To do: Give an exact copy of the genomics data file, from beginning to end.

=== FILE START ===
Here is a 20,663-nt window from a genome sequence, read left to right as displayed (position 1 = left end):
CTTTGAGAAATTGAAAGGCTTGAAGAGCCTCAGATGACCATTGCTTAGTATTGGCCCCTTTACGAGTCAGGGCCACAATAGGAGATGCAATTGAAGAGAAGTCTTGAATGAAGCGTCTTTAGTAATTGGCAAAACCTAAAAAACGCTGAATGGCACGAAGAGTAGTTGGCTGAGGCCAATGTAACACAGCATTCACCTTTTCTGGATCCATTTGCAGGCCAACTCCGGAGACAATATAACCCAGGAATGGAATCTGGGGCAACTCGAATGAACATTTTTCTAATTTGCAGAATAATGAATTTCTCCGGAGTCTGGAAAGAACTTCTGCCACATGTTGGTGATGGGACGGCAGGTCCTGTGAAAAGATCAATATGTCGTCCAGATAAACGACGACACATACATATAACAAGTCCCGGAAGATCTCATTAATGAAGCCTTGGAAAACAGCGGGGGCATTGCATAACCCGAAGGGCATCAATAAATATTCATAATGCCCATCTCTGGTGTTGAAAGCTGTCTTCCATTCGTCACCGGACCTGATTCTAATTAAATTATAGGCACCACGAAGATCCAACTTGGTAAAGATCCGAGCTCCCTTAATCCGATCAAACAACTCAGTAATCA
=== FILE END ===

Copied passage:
Here is a 20,663-nt window from a genome sequence, read left to right as displayed (position 1 = left end):
CTTTGAGAAATTGAAAGGCTTGAAGAGCCTCAGATGACCATTGCTTAGTATTGGCCCCTTTACGAGTCAGGGCCACAATAGGAGATGCAATTGAAGAGAAGTCTTGAATGAAGCGTCTTTAGTAATTGGCAAAACCTAAAAAACGCTGAATGGCACGAAGAGTAGTTGGCTGAGGCCAATGTAACACAGCATTCACCTTTTCTGGATCCATTTGCAGGCCAACTCCGGAGACAATATAACCCAGGAATGGAATCTGGGGCAACTCGAATGAACATTTTTCTAATTTGCAGAATAATGAATTTCTCCGGAGTCTGGAAAGAACTTCTGCCACATGTTGGTGATGGGACGGCAGGTCCTGTGAAAAGATCAATATGTCGTCCAGATAAACGACGACACATACATATAACAAGTCCCGGAAGATCTCATTAATGAAGCCTTGGAAAACAGCGGGGGCATTGCATAACCCGAAGGGCATCAATAAATATTCATAATGCCCATCTCTGGTGTTGAAAGCTGTCTTCCATTCGTCACCGGACCTGATTCTAATTAAATTATAGGCACCACGAAGATCCAACTTGGTAAAGATCCGAGCTCCCTTAATCCGATCAAACAACTCAGTAATCA